Joe Beer looks at the increasingly popular use of heart rate data such as heart rate variability and asks whether such tools really do help athletes to train more effectively and reach new PBs... MORE
Recovery: listen to your body – not just technology!
Andrew Hamilton explains why listening to your body is still a vital part of determining how well recovered you are
In recent years, the explosion of digital technology has made it easier than ever to monitor and analyse your performance. Data collected using techniques such as heart rate variability (HRV) can give runners, cyclists and triathletes a greater insight into levels of fatigue and recovery. But as Joe Beer explained when he discussed this topic in another recent article, HRV data alone may not be sufficient to properly assess your readiness to train or compete. In any case, this assumes you use a heart rate monitor with HRV. But what about athletes who prefer to train with a minimum of technological intrusion? Well, the good news is that research suggests that some simple self-monitoring techniques could tell you quite a lot about your recovery and readiness to train.
What the research says
In one study, researchers wanted to find out if some simple self-monitoring techniques were sufficient to distinguish between acute fatigue and functional overreaching [Int J Sports Physiol Perform. 2017 Apr;12(Suppl 2):S287-S294]. Functional overreaching involves much deeper fatigue, which impacts the ability to train; when you are functionally overreached, you need to rest or risk overtraining, which can lead to illness and injury. Thirty fit (but not elite) cyclists participated in an 8-day cycling event, which covered over 1,300km and involved 18,500 metres of ascent (hard!). The cyclists’ performances were measured before and after the event using a maximal incremental test. Those cyclists who suffered a performance loss in the test after the event were classified as ‘functionally overreached’; cyclists whose test performances were unchanged were classified as ‘fatigued’. Importantly, the researchers took daily measures (using questionnaires) of the cyclists’ mental and physical well being (eg subjective fatigue), resting heart rates, temperatures and mood (eg how enthusiastic they felt about riding that day) during the event to see whether they subsequently predicted which of the cyclists became functionally overreached, and which simply became fatigued.
The first finding was that out of the thirty cyclists, fifteen subsequently became functionally overreached while fourteen were just fatigued (one subject didn’t complete the event). Secondly, there was no single measurement during the event that was able to predict whether cyclists were likely to become functionally overreached or just fatigued. However, after three days of assessment, a combination of just two questions – asking about the levels of subjective fatigue the cyclists were experiencing and how ready they felt to get on the bike -correctly predicted the likelihood of becoming functionally overreached.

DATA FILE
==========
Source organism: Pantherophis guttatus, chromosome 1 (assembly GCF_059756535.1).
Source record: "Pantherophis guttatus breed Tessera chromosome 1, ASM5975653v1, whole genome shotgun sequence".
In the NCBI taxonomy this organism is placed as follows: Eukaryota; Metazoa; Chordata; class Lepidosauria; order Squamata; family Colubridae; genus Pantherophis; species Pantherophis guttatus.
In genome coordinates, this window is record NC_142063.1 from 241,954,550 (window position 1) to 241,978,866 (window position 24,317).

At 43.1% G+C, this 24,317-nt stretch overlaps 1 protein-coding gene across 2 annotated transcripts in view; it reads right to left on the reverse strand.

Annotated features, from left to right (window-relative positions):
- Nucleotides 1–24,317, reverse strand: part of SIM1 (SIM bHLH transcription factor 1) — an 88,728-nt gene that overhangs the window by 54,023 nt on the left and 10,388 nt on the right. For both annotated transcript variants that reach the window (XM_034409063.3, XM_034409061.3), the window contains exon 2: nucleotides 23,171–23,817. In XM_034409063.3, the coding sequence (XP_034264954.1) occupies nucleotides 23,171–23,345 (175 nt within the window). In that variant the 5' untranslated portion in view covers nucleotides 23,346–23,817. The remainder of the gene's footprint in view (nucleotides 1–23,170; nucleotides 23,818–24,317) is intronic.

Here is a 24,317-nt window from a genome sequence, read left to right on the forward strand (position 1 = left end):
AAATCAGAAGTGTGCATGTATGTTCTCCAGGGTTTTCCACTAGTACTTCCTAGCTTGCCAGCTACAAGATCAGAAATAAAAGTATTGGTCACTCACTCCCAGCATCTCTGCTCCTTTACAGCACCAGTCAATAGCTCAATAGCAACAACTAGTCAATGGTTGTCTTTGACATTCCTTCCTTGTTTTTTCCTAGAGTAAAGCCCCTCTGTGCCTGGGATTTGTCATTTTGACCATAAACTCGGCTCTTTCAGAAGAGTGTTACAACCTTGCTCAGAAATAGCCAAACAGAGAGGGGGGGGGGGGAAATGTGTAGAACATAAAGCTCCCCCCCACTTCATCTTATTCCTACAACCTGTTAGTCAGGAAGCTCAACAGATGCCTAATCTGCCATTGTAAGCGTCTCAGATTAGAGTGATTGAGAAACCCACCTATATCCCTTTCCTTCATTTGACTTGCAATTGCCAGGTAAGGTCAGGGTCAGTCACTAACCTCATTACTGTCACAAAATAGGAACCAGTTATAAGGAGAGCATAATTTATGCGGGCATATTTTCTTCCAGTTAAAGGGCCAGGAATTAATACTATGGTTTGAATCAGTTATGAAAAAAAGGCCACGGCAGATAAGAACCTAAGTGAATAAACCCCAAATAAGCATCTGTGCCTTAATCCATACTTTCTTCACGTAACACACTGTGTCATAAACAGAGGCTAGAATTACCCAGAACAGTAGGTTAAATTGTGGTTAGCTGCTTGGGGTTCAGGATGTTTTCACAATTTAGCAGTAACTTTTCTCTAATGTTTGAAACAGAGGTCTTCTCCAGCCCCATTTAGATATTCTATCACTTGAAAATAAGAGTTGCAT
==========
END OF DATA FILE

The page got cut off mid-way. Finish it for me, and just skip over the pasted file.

What does this mean and how can you apply it?
What this research suggests is that while technology to monitor performance and fatigue can be very useful, you shouldn’t neglect the basics of self-monitoring – not just how fatigued you feel, but also your enthusiasm for training. If you find that you are both tired and have no enthusiasm for training, there’s every chance that you would do well to rest (or at least back off) regardless of what the data says! Below are some practical suggestions that you should always bear in mind, no matter how sophisticated your digital technology is. There are also some ‘essential reading’ articles, which explain how you can successfully train without overtraining – and the role of digital technology in that process!
- ALWAYS keep a training diary or log; you need to be able to take a retrospective look at your training (type, volume, intensity) to be able to determine what works and what doesn’t.
- As well as subjective fatigue, be sure to include information on your mood state. Look for instances when your fatigue is high and your mood state is low; you should be able to see what kind of training preceded these instances, which will help you adjust it in the future
- Don’t be afraid to ask the opinion of others. In particular, listen to your friends and family – their opinion on whether you’re overtraining or fatigued may be very valid indeed.
- Look at additional data such as HRV fatigue/recovery in the context of your diary data.